Public health chief says firms should offer yoga classes, sit-stand desks and lunch runs

Firms should consider running lunchtime yoga classes, walking meetings and running clubs to help reduce the national cost of work-related ill health, according to NHS public health chief Duncan Selbie.

“We want to see every business take a custom-made approach to employee health by looking at what staff need," the chief executive of Public Health England said in an interview with the Observer. "We encourage employers to create dynamic environments, workplaces where people can be more active, move more and change positions, with things like standing desks.”

The yearly bill for sickness absence in the UK is £29 billion, an amount our 5.5 million small and medium-sized enterprises (SMEs) who make up 99% of the private business sector, should be working to reduce.

According to the National Institute for Health and Care Excellence, physically active staff take 27% fewer sick days than their sedentary colleagues.

“Forward-thinking companies are already offering help such as podiatry services to employees who are on their feet all day or group posture exercises for people who stand in the same position for a long time because of their job.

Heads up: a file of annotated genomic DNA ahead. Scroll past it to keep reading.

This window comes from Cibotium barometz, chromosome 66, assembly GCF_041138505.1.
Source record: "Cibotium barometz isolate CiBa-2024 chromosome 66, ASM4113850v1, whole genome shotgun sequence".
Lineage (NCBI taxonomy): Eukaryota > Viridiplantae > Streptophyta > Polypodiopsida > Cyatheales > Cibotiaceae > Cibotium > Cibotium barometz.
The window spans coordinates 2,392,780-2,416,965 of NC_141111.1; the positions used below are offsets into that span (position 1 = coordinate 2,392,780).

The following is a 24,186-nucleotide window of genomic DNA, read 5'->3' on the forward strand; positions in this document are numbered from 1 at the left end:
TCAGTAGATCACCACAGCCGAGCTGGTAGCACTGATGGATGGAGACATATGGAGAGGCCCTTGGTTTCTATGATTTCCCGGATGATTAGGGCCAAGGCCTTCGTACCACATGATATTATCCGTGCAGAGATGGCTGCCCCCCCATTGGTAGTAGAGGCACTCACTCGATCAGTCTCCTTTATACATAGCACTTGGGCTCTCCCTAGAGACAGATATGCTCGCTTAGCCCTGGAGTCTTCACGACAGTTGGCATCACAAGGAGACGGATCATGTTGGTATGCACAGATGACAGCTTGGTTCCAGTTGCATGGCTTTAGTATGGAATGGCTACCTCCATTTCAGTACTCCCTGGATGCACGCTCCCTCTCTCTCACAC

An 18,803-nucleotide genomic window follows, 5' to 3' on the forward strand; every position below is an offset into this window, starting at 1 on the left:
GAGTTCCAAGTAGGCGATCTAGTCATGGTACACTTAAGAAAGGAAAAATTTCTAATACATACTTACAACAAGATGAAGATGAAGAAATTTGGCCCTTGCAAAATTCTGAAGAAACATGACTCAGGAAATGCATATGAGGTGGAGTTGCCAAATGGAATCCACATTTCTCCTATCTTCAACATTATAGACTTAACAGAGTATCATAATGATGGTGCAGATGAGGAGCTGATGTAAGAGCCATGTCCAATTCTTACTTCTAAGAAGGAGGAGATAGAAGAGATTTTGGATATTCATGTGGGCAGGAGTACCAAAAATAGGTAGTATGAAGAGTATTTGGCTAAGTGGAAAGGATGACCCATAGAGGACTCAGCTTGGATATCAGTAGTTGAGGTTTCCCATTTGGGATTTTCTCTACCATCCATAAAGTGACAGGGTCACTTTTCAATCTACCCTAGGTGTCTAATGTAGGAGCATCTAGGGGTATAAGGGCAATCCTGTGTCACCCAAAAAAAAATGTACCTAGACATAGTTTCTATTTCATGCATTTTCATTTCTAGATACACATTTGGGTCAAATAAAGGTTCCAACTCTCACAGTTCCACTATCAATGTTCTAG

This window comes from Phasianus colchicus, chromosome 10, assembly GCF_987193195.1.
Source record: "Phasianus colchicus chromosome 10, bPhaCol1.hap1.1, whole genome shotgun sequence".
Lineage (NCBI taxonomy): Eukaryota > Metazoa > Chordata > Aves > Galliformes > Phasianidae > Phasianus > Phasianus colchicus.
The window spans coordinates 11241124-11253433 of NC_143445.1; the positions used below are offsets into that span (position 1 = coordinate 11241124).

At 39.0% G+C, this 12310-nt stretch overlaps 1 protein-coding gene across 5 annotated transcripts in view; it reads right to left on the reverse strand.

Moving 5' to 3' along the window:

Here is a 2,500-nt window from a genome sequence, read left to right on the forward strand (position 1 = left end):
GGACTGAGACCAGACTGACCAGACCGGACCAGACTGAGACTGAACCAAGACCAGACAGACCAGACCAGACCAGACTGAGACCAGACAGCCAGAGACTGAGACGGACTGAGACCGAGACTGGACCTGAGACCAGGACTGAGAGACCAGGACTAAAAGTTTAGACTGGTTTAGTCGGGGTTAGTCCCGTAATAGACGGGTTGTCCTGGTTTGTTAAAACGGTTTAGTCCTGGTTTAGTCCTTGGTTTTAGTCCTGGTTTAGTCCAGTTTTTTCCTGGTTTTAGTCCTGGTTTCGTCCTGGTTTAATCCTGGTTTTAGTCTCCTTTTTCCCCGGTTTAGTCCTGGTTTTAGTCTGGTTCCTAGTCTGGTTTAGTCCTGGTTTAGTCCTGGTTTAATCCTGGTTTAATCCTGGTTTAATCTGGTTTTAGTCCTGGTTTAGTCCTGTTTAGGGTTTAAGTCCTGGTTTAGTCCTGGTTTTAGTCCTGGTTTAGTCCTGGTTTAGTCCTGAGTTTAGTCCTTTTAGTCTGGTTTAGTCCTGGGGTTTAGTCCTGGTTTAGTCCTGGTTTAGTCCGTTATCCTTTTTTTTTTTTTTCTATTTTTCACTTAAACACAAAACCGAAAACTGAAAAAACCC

“Employers could adopt group exercise challenges, such as ‘Couch to 5k’ or lunchtime run clubs, and promote active travel like cycling to work. Being regularly active is one of the best ways to prevent and manage poor musculoskeletal health and combat stress, which are both major causes of sickness absence,” he added.

Making sure staff have access to DSE assessments is a smart preventative measure. Qualified assessors can identify workstation risks, provide educational information and ensure DSE equipment is set up properly.

Selbie also suggested colleague camaraderie could help smokers quit. Group challenges like Stoptober introduce support and motivation.

And it's not just physical health businesses should be promoting.

“The main way to reduce stress levels is through training line managers in mental health and educating workforces to increase their mental health literacy, and to recognise the signs which indicate that they need support,” he said.

Introducing a holistic health and wellbeing strategy is an effective way of improving staff health, happiness and productivity. Head to our active working advice page to find out more.

Selbie concluded: “Everyone benefits from a healthier workforce: employees, who will enjoy better health and be less likely to be off sick; employers, who will reap the benefits of increased productivity; and the NHS, which will have less poor health to deal with.”